City's humbling by Bayern Munich earlier this month has effectively left them in a battle with CSKA Moscow for second place in Group D.
City and CSKA both have three points - three less than reigning champions Bayern - courtesy of their victories over Czech minnows Viktoria Plzen.
With the German giants now expected to brush aside Plzen to take firm control of the group, City's back-to-back clashes against CSKA look pivotal.
Progress from the group, after failures in the previous two seasons under former boss Roberto Mancini, is the very least expected of Pellegrini.
And the Chilean is well aware of the importance of the trip to the Russian capital, feeling the game equates to the first half of a two-legged battle to go through.
"I think that 50 per cent of the chances to go into the second round of the Champions League will be playing next Wednesday in Russia," he said.
The game comes amid a testing spell of away games for City, four days after a trip to West Ham and four before they travel to title rivals Chelsea. They follow that with a journey to Newcastle in the Capital One Cup.
Changes are likely but Pellegrini has defiantly insisted he is not prioritising one game over another.
He said: "For all the managers the best thing is to keep an 11 starting when you are winning and playing well.
"But I think we must be a competitive team all year and it is very difficult to keep the same 11 starting.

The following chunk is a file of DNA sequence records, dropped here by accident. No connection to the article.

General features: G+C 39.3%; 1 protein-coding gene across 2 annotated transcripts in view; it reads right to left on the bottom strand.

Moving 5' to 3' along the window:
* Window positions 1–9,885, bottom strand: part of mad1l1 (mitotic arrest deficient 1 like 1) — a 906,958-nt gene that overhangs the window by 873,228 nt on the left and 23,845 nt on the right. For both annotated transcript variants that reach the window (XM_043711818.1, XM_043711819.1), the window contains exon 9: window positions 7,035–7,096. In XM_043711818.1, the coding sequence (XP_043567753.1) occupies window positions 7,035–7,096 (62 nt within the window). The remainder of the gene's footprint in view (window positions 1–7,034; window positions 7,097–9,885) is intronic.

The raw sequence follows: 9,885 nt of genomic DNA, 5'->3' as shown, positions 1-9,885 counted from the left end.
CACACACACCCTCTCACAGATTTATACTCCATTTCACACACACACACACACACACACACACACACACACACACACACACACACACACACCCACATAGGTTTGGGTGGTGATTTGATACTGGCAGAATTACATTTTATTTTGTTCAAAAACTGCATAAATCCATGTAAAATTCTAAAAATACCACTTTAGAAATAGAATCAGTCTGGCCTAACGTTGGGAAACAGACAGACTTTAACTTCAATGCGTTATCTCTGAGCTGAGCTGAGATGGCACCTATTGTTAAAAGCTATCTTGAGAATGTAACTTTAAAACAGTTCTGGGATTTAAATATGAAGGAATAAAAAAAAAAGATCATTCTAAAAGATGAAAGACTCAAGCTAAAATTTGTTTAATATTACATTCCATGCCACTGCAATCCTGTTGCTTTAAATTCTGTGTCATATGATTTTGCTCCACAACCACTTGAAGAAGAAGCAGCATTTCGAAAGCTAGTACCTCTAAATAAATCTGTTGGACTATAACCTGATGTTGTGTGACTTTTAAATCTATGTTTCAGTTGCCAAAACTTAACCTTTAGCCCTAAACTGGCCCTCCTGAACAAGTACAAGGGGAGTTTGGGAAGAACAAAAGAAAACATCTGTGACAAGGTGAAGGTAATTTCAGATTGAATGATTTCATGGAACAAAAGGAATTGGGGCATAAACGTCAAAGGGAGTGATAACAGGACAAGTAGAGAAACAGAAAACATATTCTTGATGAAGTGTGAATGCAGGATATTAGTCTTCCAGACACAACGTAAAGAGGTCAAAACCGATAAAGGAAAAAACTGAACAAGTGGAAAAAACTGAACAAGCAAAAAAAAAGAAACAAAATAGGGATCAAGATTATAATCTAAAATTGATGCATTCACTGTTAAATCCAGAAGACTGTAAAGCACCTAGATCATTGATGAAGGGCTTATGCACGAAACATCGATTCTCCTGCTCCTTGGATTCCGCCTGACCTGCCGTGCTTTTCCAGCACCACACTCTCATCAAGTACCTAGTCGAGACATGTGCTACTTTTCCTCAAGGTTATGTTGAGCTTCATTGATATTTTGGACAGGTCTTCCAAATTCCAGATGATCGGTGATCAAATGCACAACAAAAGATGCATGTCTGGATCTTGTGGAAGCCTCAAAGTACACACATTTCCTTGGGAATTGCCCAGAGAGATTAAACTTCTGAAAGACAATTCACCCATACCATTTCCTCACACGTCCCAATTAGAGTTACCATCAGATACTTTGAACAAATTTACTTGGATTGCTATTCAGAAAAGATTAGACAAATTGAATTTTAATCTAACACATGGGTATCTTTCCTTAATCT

"There is no priority. For me it is very important for the team to qualify for the round of 16 in the Champions League but also the Premier League is very important."
There is uncertainty over the state of the pitch City will be playing on next week.
CSKA switched their last Champions League home against Plzen to St Petersburg, around 400 miles away, after heavy rain ruined an already well-worn surface at their Arena Khimki home.
Dinamo Moscow also play their home games at that stadium while the ground has been used by Spartak Moscow and Russia Under-21s as well this season.
There were suggestions City's game could be relocated to Krasnodar, 800 miles south of Moscow, but UEFA last week told City the Khimki Arena had been declared fit for use.
Yet despite some remedial work in the past fortnight, recent reports suggest the pitch still lacks grass.
City will not need reminding of the one poor surface they have encountered this year, in Hong Kong in pre-season, when Matija Nastasic suffered an ankle injury that ruled him out for a month.
The Russian problem has arisen because the Luzhniki Stadium, Moscow's biggest arena and regular Champions League venue, closed after this summer's athletics World Championships for renovation ahead of the 2018 World Cup.